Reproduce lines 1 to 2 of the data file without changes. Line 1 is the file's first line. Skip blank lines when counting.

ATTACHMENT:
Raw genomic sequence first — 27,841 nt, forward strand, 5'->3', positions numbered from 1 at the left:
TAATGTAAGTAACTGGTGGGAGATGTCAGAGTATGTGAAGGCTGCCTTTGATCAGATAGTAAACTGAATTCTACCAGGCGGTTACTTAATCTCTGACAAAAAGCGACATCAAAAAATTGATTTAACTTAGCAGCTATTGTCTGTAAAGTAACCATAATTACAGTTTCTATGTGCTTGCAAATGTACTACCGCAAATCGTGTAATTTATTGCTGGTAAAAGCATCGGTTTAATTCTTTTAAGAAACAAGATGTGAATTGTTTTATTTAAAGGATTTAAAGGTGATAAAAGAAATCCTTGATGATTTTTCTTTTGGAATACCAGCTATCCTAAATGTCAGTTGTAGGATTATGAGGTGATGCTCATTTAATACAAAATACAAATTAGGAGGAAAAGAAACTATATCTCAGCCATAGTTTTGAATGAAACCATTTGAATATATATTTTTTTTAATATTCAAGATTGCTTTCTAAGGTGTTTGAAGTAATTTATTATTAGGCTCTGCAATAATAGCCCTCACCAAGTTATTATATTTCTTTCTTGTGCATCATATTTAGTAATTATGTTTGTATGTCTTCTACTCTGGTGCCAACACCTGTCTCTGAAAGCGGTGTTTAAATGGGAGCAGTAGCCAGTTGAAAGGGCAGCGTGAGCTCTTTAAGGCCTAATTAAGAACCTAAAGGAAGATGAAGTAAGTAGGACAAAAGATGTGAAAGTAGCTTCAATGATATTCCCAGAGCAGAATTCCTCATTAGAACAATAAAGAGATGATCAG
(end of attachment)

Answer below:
Raw genomic sequence first — 27,841 nt, forward strand, 5'->3', positions numbered from 1 at the left:
TAATGTAAGTAACTGGTGGGAGATGTCAGAGTATGTGAAGGCTGCCTTTGATCAGATAGTAAACTGAATTCTACCAGGCGGTTACTTAATCTCTGACAAAAAGCGACATCAAAAAATTGATTTAACTTAGCAGCTATTGTCTGTAAAGTAACCATAATTACAGTTTCTATGTGCTTGCAAATGTACTACCGCAAATCGTGTAATTTATTGCTGGTAAAAGCATCGGTTTAATTCTTTTAAGAAACAAGATGTGAATTGTTTTATTTAAAGGATTTAAAGGTGATAAAAGAAATCCTTGATGATTTTTCTTTTGGAATACCAGCTATCCTAAATGTCAGTTGTAGGATTATGAGGTGATGCTCATTTAATACAAAATACAAATTAGGAGGAAAAGAAACTATATCTCAGCCATAGTTTTGAATGAAACCATTTGAATATATATTTTTTTTAATATTCAAGATTGCTTTCTAAGGTGTTTGAAGTAATTTATTATTAGGCTCTGCAATAATAGCCCTCACCAAGTTATTATATTTCTTTCTTGTGCATCATATTTAGTAATTATGTTTGTATGTCTTCTACTCTGGTGCCAACACCTGTCTCTGAAAGCGGTGTTTAAATGGGAGCAGTAGCCAGTTGAAAGGGCAGCGTGAGCTCTTTAAGGCCTAATTAAGAACCTAAAGGAAGATGAAGTAAGTAGGACAAAAGATGTGAAAGTAGCTTCAATGATATTCCCAGAGCAGAATTCCTCATTAGAACAATAAAGAGATGATCAG